Number
Average
ground
reflectiveness
Soil conductivity
Building
Area
Space usage
No. of level
Lowest DryBulb
Temperature
Jan 30, 0600
Feb 3, 0600
Mar 5, 0600
Apr 29, 0600
May 7, 0300
Jun 29, 0500
Jul 14, 0600
Aug 25, 0500
Sep 1, 0300
Oct 12, 0500
Nov 6, 0500
Dec 3, 0500
Figures (5 to 16) respectively, represent the
monthly cooling load with the cooling capacity of
the system. The blue line represents the cooling
capacity of the solar adsorption system, while the
black line represents the cooling load of the
building. It is found that all the profiles of monthly
cooling load for the whole year started from 12:00
AM with very low value and then start increasing
as the sun rises with a parallel to the cooling
capacity profile except on the peak period of the
day as the solar radiation and the ambient
temperature were at their maximum values.
According to these profiles, the maximum cooling
load which will be above the cooling capacity of
the system occurred in January, February, and
Muddy ground
Computer lab
Ground floor
158
Computer Applications in Environmental Sciences and Renewable Energy
December, as these months in the year 2013 were
recorded as the warmest period in the year since
many years ago.
June 2013
January 2013
July 2013
February 2013
August 2013
March 2013
September 2013
April 2013
October 2013
May 2013
ISBN: 978-960-474-370-4
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Computer Applications in Environmental Sciences and Renewable Energy
stages consists the simulation of the weather data,
the simulation of the cooling load of the building,
and the simulation of the adsorption cooling
system. Each stage or process was connected to the
other two processes to illustrate the relationship
between them. The results of the simulation
indicated that the cooling capacity of the adsorption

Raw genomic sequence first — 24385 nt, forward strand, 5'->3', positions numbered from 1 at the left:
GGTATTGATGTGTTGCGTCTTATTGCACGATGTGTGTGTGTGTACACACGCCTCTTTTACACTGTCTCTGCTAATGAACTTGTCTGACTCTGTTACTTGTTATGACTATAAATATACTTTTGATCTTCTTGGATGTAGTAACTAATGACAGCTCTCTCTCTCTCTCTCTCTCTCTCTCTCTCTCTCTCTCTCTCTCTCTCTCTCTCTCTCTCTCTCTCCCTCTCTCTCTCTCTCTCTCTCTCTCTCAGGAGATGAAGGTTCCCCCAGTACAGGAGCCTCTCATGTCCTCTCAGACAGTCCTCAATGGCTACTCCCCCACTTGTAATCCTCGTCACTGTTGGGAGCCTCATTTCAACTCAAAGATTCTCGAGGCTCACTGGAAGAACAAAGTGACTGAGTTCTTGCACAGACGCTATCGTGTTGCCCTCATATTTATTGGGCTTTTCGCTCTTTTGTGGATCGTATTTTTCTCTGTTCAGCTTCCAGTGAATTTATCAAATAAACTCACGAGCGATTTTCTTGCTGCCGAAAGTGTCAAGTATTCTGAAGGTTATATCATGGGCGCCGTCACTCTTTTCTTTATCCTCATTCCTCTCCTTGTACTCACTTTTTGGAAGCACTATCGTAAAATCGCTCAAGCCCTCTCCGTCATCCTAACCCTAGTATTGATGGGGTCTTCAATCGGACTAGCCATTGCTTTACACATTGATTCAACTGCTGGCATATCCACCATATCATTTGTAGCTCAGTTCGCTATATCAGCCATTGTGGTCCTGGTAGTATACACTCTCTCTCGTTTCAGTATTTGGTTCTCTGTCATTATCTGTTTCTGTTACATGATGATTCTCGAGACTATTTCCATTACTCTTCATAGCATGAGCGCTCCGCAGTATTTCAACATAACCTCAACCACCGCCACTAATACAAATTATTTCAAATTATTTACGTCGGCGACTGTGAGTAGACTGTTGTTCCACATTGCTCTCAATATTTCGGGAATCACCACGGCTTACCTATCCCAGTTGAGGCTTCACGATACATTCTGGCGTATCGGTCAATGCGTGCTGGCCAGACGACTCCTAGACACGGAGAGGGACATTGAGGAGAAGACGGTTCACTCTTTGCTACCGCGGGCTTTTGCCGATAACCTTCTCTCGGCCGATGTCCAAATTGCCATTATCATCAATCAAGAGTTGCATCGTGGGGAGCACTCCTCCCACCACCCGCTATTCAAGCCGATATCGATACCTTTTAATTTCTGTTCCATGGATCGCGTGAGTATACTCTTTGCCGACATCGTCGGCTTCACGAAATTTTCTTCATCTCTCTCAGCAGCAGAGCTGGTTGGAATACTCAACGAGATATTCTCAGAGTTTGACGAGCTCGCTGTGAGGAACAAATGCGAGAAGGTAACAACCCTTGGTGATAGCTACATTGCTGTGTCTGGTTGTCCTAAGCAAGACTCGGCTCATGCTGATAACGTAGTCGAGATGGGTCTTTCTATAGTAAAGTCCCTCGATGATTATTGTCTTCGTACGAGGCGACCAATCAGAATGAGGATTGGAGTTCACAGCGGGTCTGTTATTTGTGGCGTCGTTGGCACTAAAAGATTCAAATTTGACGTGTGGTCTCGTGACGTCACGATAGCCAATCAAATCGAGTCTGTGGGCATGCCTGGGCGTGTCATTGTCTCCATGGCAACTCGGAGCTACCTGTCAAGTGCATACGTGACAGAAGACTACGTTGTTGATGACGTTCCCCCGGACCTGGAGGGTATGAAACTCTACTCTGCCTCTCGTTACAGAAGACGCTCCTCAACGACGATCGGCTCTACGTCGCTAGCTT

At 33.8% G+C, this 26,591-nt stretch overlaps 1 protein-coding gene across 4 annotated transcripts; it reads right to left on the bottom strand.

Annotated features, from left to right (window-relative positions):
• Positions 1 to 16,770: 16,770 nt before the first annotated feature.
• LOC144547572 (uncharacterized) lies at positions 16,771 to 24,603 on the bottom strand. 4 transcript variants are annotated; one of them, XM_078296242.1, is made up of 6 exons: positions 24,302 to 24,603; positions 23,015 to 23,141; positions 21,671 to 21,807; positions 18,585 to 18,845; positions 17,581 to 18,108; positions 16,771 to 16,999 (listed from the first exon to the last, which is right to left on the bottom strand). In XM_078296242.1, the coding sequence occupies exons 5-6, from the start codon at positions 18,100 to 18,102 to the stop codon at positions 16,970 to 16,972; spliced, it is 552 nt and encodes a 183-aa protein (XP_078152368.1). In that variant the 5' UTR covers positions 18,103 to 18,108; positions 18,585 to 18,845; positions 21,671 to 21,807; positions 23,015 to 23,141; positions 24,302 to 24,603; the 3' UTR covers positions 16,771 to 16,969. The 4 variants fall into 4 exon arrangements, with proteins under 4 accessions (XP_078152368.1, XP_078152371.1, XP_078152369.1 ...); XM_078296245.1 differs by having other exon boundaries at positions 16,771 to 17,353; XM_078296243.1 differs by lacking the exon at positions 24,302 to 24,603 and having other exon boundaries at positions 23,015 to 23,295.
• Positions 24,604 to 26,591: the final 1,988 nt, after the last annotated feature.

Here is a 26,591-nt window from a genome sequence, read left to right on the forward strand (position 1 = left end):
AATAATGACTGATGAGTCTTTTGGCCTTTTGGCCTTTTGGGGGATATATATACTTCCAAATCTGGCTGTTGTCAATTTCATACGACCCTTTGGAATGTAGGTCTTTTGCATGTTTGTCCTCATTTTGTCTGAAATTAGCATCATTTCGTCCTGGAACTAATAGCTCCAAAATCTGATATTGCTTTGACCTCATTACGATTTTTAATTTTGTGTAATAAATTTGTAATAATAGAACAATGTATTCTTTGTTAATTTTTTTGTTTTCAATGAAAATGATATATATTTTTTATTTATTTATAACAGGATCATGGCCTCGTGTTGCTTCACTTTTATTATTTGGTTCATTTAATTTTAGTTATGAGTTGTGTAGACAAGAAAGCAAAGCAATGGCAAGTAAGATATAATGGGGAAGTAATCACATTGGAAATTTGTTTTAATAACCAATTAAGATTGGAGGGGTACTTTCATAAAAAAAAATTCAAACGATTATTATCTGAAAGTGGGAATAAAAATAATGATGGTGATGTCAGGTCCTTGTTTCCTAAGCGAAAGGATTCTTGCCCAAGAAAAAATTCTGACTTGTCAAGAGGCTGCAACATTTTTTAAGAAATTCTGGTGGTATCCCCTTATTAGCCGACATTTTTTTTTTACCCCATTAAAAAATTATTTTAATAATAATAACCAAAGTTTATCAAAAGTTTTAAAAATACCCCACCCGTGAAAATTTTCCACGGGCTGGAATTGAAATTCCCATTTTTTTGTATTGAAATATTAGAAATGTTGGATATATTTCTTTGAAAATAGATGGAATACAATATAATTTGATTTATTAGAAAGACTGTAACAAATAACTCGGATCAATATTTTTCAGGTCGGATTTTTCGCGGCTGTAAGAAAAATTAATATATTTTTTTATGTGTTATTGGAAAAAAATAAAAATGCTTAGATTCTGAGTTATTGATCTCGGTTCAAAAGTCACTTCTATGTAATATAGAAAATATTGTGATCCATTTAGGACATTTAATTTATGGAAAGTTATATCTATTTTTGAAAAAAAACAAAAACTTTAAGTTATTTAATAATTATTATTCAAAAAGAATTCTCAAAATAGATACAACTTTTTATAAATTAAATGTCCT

system can carry out the cooling load of the
building except for three months, where the cooling
load was almost equal or above the value of the
cooling capacity of the system.
November 2013
December 2013
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Figures 5-16. Monthly cooling load and cooling
capacity of the system
Cooling Load
Cooling Capacity
3.2
3.1
3
2.9
2.8
2.7
2.6
2.5
2.4
2.3
2.2
2.1
2
Cooling Capacity [kW]
2.8
2.7
2.6
2.5
2.4
2.3
2.2
2.1
2
1.9
1.8
1.7
1.6
1.5
JAN
FEB
MAR
APR
MAY
JUN
JUL
AUG
SEP
OCT
NOV
DEC
Cooling Load [kW]
Figure (17) below shows the annual average
cooling load and cooling capacity calculated from
the simulation. Both curves varied according to the
solar radiation from the weather data change during
the year.
Month of the Year
Figure 17.Annual average rate of cooling load and
cooling capacity
6 Conclusion
This paper investigated the simulation of weather
database change and its influence on the cooling
load of a small building in tropical climate cooled
by using solar adsorption air-conditioning system
having a cooling capacity of 3.5 kW. The monthly
changed in the cooling load for the year 2013 in the
location of Bangi, Selangor, Malaysia was
simulated according to the typical metrological
year (TMY) of the same location. The simulation
carried out in this study was divided into three
ISBN: 978-960-474-370-4
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Computer Applications in Environmental Sciences and Renewable Energy
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ISBN: 978-960-474-370-4
161